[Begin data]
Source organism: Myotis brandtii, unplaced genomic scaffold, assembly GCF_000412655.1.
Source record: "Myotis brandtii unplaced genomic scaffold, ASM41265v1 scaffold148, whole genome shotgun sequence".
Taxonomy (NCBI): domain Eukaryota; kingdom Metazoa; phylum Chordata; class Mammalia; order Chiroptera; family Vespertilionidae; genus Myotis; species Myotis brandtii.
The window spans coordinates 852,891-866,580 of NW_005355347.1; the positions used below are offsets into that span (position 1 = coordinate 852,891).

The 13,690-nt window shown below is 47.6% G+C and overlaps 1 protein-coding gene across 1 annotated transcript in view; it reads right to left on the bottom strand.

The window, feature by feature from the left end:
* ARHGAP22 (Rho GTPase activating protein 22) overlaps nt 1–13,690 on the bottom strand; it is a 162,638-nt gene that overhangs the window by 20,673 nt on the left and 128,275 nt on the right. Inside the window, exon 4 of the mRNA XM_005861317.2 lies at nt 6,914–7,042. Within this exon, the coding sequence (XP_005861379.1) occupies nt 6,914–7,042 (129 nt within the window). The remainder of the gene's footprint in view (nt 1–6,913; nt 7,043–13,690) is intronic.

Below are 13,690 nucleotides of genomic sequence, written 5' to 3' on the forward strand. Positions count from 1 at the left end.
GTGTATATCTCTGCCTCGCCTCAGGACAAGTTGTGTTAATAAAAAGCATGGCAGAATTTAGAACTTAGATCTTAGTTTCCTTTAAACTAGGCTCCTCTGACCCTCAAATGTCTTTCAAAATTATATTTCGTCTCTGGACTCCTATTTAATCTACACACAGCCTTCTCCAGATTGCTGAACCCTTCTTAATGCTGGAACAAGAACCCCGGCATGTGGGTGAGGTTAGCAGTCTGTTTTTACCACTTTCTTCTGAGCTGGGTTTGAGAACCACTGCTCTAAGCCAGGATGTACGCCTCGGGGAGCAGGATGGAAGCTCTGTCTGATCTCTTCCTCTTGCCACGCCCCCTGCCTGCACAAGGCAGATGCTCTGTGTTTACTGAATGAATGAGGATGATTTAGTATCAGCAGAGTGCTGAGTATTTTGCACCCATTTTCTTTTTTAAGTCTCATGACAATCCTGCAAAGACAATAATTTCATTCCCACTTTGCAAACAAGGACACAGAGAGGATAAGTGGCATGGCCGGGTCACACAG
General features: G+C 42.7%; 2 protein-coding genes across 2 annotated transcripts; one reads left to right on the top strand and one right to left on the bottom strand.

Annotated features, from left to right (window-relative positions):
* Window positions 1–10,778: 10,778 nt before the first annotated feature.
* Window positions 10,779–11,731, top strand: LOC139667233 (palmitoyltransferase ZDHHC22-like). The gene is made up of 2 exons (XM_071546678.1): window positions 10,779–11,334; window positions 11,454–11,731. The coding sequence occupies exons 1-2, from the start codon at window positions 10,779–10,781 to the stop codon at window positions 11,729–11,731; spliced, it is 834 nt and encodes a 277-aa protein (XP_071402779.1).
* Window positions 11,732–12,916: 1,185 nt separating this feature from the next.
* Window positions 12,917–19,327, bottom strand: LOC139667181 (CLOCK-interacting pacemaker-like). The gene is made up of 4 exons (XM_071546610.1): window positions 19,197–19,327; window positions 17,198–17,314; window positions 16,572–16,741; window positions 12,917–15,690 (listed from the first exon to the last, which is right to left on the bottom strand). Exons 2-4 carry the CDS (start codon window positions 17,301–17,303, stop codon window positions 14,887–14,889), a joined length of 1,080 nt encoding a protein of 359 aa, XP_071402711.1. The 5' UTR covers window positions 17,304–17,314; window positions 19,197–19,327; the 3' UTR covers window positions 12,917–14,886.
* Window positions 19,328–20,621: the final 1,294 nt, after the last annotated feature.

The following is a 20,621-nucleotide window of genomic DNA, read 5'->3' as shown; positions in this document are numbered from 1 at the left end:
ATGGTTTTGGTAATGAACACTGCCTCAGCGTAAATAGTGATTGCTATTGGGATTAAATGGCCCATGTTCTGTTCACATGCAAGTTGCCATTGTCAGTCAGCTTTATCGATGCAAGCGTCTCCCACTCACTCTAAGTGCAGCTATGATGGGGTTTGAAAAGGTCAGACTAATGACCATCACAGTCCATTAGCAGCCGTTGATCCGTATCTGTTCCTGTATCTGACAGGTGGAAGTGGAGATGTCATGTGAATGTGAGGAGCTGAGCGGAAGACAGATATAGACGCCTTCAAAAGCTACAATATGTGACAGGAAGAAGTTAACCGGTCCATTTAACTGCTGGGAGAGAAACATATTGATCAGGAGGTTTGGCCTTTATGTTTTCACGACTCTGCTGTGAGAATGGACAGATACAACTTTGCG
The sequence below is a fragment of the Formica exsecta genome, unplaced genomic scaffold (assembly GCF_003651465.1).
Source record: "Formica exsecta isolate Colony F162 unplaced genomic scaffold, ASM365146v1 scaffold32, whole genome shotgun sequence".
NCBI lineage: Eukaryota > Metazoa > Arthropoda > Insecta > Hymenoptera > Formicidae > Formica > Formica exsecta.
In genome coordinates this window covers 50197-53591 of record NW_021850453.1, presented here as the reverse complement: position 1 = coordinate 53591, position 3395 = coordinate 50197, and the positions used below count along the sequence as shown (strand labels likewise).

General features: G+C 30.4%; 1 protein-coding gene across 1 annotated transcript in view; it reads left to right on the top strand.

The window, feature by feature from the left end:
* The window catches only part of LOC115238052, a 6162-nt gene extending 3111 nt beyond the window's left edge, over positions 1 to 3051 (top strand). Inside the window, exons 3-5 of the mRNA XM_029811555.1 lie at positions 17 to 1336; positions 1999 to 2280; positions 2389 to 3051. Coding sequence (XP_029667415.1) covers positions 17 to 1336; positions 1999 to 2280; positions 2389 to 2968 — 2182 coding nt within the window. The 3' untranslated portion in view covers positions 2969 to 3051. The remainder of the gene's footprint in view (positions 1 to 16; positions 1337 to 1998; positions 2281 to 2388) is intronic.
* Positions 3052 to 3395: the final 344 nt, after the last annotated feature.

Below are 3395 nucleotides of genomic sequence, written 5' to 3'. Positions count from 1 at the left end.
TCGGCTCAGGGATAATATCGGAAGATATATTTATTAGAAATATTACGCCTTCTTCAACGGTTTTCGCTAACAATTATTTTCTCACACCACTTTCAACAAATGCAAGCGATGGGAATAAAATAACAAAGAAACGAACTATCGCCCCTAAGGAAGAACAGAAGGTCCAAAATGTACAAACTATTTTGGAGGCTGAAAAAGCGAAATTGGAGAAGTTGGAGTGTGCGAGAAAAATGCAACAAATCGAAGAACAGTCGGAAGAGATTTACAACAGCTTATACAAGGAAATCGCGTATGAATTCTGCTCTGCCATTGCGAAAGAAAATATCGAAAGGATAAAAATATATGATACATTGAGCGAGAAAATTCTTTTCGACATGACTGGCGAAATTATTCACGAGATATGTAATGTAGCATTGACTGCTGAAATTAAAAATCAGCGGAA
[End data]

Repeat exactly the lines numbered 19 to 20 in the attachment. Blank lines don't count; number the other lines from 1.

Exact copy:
The sequence below is a fragment of the Formica exsecta genome, unplaced genomic scaffold (assembly GCF_003651465.1).
Source record: "Formica exsecta isolate Colony F162 unplaced genomic scaffold, ASM365146v1 scaffold32, whole genome shotgun sequence".